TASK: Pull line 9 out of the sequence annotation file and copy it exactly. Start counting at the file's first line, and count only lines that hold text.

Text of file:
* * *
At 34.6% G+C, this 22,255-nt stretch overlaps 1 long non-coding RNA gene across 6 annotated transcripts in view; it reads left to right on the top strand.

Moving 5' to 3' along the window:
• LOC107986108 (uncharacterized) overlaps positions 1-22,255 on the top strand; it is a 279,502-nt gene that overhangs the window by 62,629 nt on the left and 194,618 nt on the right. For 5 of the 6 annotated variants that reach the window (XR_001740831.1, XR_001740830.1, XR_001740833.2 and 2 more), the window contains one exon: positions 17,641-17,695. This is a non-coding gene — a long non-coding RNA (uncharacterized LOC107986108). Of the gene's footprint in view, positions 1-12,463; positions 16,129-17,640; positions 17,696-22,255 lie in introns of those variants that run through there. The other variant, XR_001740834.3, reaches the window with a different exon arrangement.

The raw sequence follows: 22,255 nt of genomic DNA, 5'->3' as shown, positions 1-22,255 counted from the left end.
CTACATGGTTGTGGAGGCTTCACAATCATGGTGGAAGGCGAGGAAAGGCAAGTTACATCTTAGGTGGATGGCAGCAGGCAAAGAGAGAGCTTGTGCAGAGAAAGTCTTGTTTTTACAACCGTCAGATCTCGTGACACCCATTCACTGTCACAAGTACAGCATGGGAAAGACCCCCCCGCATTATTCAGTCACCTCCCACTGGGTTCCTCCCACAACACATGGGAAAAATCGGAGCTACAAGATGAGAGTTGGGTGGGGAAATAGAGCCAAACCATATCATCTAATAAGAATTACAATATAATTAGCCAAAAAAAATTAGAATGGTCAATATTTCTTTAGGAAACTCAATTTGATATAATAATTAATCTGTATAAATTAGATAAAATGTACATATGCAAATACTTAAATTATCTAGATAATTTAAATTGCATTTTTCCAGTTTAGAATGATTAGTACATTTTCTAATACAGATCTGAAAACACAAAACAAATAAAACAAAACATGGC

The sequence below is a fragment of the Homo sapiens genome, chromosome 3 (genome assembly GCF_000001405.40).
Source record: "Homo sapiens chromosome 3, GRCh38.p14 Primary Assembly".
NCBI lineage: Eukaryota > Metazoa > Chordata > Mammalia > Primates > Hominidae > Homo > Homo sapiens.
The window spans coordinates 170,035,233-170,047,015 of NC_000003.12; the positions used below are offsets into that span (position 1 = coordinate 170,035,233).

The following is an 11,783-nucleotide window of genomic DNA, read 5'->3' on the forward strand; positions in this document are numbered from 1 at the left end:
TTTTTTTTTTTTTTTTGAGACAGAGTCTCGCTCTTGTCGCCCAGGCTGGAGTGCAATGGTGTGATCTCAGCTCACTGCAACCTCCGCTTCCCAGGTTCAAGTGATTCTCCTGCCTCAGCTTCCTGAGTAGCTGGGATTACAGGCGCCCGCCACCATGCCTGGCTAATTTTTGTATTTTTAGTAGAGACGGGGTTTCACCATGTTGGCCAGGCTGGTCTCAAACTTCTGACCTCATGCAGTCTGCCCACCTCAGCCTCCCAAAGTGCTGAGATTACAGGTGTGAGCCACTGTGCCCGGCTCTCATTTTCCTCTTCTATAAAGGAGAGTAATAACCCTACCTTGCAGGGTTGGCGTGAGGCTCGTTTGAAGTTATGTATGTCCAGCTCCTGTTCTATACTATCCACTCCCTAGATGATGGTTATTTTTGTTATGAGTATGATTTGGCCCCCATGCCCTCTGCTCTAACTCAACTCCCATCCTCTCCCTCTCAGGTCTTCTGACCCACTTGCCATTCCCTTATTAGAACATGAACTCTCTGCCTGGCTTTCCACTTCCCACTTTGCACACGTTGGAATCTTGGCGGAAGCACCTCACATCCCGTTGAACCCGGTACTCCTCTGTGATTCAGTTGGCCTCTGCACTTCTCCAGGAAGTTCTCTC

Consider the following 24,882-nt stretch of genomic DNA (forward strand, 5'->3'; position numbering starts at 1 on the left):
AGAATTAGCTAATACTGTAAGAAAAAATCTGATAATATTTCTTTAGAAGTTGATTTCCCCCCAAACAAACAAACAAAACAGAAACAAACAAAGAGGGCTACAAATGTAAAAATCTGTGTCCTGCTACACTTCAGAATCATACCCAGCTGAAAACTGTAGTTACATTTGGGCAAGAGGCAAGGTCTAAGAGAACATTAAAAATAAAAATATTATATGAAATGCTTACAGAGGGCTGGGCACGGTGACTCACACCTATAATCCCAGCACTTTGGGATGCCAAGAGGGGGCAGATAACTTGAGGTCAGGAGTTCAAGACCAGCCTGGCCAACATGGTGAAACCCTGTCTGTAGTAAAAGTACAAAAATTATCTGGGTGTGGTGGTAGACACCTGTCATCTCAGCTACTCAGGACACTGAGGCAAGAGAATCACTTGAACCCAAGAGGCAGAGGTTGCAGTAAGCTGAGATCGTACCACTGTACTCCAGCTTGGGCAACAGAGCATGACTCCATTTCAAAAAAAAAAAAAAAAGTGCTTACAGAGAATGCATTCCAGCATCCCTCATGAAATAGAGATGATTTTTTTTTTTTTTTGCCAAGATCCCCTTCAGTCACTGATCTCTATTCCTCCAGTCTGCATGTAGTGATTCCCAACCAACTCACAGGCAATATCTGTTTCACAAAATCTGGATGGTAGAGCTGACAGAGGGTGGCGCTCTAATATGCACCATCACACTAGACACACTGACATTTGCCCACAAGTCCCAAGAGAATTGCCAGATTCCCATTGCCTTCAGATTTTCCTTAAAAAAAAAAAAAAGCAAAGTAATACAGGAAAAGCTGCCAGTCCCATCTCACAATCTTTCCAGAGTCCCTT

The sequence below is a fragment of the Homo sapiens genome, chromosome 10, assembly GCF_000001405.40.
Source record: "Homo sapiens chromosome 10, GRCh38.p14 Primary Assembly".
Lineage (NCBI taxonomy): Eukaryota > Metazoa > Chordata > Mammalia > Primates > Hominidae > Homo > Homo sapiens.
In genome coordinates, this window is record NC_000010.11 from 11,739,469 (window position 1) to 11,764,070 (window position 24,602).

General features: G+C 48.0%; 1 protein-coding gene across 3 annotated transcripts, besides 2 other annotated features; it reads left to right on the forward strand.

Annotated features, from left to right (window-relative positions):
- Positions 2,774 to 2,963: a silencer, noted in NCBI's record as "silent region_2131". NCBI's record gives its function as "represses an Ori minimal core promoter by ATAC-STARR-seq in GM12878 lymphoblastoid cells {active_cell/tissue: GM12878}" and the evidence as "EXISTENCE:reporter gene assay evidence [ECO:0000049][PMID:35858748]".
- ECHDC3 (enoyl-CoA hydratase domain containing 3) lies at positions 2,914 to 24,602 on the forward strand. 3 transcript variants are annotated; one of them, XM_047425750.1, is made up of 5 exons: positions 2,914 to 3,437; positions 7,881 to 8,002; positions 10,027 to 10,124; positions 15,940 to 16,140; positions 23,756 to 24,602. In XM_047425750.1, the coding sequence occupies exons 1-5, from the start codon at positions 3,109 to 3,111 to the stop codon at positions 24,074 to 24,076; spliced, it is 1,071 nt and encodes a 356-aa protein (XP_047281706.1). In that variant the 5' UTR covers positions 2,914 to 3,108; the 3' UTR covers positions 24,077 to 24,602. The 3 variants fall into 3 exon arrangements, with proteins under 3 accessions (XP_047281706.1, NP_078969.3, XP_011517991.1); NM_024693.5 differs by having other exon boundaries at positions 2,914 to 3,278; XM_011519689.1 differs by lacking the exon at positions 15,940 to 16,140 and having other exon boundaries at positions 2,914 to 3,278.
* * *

The window spans coordinates 170,035,233-170,047,015 of NC_000003.12; the positions used below are offsets into that span (position 1 = coordinate 170,035,233).